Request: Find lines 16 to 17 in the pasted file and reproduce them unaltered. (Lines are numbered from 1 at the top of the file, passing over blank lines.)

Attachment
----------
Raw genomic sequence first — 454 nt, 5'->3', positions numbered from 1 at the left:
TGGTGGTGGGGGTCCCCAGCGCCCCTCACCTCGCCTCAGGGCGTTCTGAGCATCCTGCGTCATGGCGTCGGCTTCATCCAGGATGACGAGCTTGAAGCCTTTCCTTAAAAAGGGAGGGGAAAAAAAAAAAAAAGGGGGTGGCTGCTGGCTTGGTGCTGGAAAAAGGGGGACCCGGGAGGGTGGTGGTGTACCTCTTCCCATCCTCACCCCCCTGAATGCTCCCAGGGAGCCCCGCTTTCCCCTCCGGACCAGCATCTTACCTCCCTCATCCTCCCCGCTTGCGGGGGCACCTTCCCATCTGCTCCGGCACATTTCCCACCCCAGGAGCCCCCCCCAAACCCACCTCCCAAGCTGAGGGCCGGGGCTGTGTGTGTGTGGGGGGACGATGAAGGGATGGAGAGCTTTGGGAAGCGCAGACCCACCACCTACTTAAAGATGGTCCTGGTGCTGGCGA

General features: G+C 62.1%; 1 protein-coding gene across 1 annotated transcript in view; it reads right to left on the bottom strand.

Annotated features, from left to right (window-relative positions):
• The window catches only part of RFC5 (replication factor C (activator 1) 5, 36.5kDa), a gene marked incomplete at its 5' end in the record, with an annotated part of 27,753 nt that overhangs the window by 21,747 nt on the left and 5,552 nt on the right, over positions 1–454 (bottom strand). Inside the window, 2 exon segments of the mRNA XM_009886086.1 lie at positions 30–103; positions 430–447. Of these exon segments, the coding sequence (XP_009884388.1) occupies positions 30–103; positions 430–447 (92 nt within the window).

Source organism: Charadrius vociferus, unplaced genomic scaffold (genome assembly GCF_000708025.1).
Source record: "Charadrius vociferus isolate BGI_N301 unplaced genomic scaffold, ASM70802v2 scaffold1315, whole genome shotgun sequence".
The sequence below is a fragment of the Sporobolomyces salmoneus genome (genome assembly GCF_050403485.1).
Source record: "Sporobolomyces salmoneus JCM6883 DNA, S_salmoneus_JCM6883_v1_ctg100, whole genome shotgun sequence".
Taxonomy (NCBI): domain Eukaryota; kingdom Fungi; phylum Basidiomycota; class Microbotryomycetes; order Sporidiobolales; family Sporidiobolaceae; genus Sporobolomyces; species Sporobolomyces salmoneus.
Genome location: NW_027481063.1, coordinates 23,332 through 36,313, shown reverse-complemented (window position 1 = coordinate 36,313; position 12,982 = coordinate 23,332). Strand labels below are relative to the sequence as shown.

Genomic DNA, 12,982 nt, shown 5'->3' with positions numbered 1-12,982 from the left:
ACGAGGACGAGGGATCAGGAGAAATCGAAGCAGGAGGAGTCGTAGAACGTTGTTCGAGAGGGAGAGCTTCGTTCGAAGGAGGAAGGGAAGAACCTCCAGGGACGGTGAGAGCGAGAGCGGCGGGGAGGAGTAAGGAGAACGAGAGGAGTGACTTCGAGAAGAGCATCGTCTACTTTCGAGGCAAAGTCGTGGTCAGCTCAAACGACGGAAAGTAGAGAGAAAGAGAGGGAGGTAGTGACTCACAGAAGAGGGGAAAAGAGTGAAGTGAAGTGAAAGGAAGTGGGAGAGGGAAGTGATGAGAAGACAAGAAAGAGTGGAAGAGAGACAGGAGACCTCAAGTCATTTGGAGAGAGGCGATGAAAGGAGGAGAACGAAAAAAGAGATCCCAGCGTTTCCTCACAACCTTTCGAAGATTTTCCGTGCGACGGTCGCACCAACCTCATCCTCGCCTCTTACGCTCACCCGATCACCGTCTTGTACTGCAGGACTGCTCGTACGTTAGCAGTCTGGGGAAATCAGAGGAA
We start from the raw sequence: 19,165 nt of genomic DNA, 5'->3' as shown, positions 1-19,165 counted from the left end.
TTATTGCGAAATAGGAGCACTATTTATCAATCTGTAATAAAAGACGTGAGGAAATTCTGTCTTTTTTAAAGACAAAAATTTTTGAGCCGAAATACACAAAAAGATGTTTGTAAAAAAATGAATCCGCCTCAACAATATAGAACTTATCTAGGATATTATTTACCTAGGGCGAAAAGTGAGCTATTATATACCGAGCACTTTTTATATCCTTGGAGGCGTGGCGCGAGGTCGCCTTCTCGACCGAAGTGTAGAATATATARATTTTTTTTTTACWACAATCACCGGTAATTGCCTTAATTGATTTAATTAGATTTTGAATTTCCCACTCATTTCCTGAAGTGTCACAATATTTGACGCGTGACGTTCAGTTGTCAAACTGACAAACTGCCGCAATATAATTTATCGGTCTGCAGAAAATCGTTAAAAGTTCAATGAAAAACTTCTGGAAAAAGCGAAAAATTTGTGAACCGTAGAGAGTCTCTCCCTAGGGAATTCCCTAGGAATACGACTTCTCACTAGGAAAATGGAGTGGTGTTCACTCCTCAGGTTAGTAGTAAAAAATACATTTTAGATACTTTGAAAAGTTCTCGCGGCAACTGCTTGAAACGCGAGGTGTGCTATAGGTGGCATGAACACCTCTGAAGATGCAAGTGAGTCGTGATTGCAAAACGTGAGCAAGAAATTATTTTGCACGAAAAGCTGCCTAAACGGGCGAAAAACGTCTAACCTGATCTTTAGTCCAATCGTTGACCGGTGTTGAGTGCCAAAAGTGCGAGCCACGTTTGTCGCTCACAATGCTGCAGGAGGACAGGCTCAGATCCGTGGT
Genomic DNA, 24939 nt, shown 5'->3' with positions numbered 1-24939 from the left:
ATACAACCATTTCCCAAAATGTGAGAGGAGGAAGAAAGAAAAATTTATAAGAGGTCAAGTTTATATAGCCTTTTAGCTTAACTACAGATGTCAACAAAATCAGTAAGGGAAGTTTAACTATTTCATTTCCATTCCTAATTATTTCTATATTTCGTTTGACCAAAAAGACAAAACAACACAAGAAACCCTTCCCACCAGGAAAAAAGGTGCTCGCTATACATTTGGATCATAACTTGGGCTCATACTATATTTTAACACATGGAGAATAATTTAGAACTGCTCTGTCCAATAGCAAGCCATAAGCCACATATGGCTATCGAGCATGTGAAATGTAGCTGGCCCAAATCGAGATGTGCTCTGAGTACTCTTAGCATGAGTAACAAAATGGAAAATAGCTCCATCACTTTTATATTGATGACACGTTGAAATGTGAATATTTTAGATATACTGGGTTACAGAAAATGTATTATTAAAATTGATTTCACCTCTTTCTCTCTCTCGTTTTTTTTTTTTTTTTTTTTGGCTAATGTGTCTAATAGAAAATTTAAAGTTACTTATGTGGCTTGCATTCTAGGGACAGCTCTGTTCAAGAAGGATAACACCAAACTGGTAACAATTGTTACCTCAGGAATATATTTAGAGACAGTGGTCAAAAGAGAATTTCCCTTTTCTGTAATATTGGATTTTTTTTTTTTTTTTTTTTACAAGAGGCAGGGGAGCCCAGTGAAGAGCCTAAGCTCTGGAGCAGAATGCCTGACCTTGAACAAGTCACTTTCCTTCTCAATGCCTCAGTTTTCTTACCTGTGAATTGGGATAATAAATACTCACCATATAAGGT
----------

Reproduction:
Genomic DNA, 24939 nt, shown 5'->3' with positions numbered 1-24939 from the left:
ATACAACCATTTCCCAAAATGTGAGAGGAGGAAGAAAGAAAAATTTATAAGAGGTCAAGTTTATATAGCCTTTTAGCTTAACTACAGATGTCAACAAAATCAGTAAGGGAAGTTTAACTATTTCATTTCCATTCCTAATTATTTCTATATTTCGTTTGACCAAAAAGACAAAACAACACAAGAAACCCTTCCCACCAGGAAAAAAGGTGCTCGCTATACATTTGGATCATAACTTGGGCTCATACTATATTTTAACACATGGAGAATAATTTAGAACTGCTCTGTCCAATAGCAAGCCATAAGCCACATATGGCTATCGAGCATGTGAAATGTAGCTGGCCCAAATCGAGATGTGCTCTGAGTACTCTTAGCATGAGTAACAAAATGGAAAATAGCTCCATCACTTTTATATTGATGACACGTTGAAATGTGAATATTTTAGATATACTGGGTTACAGAAAATGTATTATTAAAATTGATTTCACCTCTTTCTCTCTCTCGTTTTTTTTTTTTTTTTTTTTGGCTAATGTGTCTAATAGAAAATTTAAAGTTACTTATGTGGCTTGCATTCTAGGGACAGCTCTGTTCAAGAAGGATAACACCAAACTGGTAACAATTGTTACCTCAGGAATATATTTAGAGACAGTGGTCAAAAGAGAATTTCCCTTTTCTGTAATATTGGATTTTTTTTTTTTTTTTTTTTACAAGAGGCAGGGGAGCCCAGTGAAGAGCCTAAGCTCTGGAGCAGAATGCCTGACCTTGAACAAGTCACTTTCCTTCTCAATGCCTCAGTTTTCTTACCTGTGAATTGGGATAATAAATACTCACCATATAAGGT